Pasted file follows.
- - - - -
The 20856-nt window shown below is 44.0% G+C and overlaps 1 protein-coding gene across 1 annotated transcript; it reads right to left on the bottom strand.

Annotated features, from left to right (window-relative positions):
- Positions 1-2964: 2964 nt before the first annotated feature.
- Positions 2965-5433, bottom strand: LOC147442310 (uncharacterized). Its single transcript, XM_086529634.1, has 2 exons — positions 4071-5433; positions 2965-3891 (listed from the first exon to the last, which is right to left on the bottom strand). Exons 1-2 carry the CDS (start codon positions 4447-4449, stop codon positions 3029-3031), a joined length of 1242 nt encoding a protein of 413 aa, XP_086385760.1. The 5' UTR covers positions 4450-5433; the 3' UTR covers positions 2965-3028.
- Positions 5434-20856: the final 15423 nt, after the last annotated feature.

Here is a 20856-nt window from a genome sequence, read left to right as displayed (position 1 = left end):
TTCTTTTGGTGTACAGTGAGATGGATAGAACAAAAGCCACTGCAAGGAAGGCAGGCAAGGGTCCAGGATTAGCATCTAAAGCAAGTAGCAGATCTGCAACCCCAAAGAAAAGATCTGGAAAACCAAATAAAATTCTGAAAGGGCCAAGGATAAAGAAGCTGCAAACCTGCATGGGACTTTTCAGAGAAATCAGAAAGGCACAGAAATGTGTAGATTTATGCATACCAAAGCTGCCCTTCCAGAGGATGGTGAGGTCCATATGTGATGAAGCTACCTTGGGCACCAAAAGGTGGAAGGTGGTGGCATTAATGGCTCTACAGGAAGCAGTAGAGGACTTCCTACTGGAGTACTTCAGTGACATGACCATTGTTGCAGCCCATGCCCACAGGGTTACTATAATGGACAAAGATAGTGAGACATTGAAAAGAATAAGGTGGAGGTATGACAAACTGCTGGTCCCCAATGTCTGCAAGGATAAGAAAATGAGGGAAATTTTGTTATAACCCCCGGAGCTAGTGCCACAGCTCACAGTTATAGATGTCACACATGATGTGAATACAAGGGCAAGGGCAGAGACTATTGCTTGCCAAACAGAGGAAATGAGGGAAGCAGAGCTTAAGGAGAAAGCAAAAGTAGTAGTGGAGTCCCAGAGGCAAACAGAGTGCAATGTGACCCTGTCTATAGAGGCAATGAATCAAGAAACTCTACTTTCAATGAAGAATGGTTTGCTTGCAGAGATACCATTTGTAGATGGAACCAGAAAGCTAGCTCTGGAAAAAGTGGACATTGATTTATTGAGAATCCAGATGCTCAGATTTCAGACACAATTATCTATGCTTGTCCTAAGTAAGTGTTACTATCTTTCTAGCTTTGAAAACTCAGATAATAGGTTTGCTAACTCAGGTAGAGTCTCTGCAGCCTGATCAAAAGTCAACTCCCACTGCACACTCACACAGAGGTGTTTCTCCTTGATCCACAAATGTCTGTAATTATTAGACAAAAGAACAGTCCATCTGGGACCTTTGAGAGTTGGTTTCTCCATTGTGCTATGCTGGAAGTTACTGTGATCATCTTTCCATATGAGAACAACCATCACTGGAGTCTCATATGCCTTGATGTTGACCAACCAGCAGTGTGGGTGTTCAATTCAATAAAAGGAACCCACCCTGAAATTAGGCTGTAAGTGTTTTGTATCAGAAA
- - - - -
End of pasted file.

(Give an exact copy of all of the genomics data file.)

The 20856-nt window shown below is 44.0% G+C and overlaps 1 protein-coding gene across 1 annotated transcript; it reads right to left on the bottom strand.

Annotated features, from left to right (window-relative positions):
- Positions 1-2964: 2964 nt before the first annotated feature.
- Positions 2965-5433, bottom strand: LOC147442310 (uncharacterized). Its single transcript, XM_086529634.1, has 2 exons — positions 4071-5433; positions 2965-3891 (listed from the first exon to the last, which is right to left on the bottom strand). Exons 1-2 carry the CDS (start codon positions 4447-4449, stop codon positions 3029-3031), a joined length of 1242 nt encoding a protein of 413 aa, XP_086385760.1. The 5' UTR covers positions 4450-5433; the 3' UTR covers positions 2965-3028.
- Positions 5434-20856: the final 15423 nt, after the last annotated feature.

Here is a 20856-nt window from a genome sequence, read left to right as displayed (position 1 = left end):
TTCTTTTGGTGTACAGTGAGATGGATAGAACAAAAGCCACTGCAAGGAAGGCAGGCAAGGGTCCAGGATTAGCATCTAAAGCAAGTAGCAGATCTGCAACCCCAAAGAAAAGATCTGGAAAACCAAATAAAATTCTGAAAGGGCCAAGGATAAAGAAGCTGCAAACCTGCATGGGACTTTTCAGAGAAATCAGAAAGGCACAGAAATGTGTAGATTTATGCATACCAAAGCTGCCCTTCCAGAGGATGGTGAGGTCCATATGTGATGAAGCTACCTTGGGCACCAAAAGGTGGAAGGTGGTGGCATTAATGGCTCTACAGGAAGCAGTAGAGGACTTCCTACTGGAGTACTTCAGTGACATGACCATTGTTGCAGCCCATGCCCACAGGGTTACTATAATGGACAAAGATAGTGAGACATTGAAAAGAATAAGGTGGAGGTATGACAAACTGCTGGTCCCCAATGTCTGCAAGGATAAGAAAATGAGGGAAATTTTGTTATAACCCCCGGAGCTAGTGCCACAGCTCACAGTTATAGATGTCACACATGATGTGAATACAAGGGCAAGGGCAGAGACTATTGCTTGCCAAACAGAGGAAATGAGGGAAGCAGAGCTTAAGGAGAAAGCAAAAGTAGTAGTGGAGTCCCAGAGGCAAACAGAGTGCAATGTGACCCTGTCTATAGAGGCAATGAATCAAGAAACTCTACTTTCAATGAAGAATGGTTTGCTTGCAGAGATACCATTTGTAGATGGAACCAGAAAGCTAGCTCTGGAAAAAGTGGACATTGATTTATTGAGAATCCAGATGCTCAGATTTCAGACACAATTATCTATGCTTGTCCTAAGTAAGTGTTACTATCTTTCTAGCTTTGAAAACTCAGATAATAGGTTTGCTAACTCAGGTAGAGTCTCTGCAGCCTGATCAAAAGTCAACTCCCACTGCACACTCACACAGAGGTGTTTCTCCTTGATCCACAAATGTCTGTAATTATTAGACAAAAGAACAGTCCATCTGGGACCTTTGAGAGTTGGTTTCTCCATTGTGCTATGCTGGAAGTTACTGTGATCATCTTTCCATATGAGAACAACCATCACTGGAGTCTCATATGCCTTGATGTTGACCAACCAGCAGTGTGGGTGTTCAATTCAATAAAAGGAACCCACCCTGAAATTAGGCTGTAAGTGTTTTGTATCAGAAA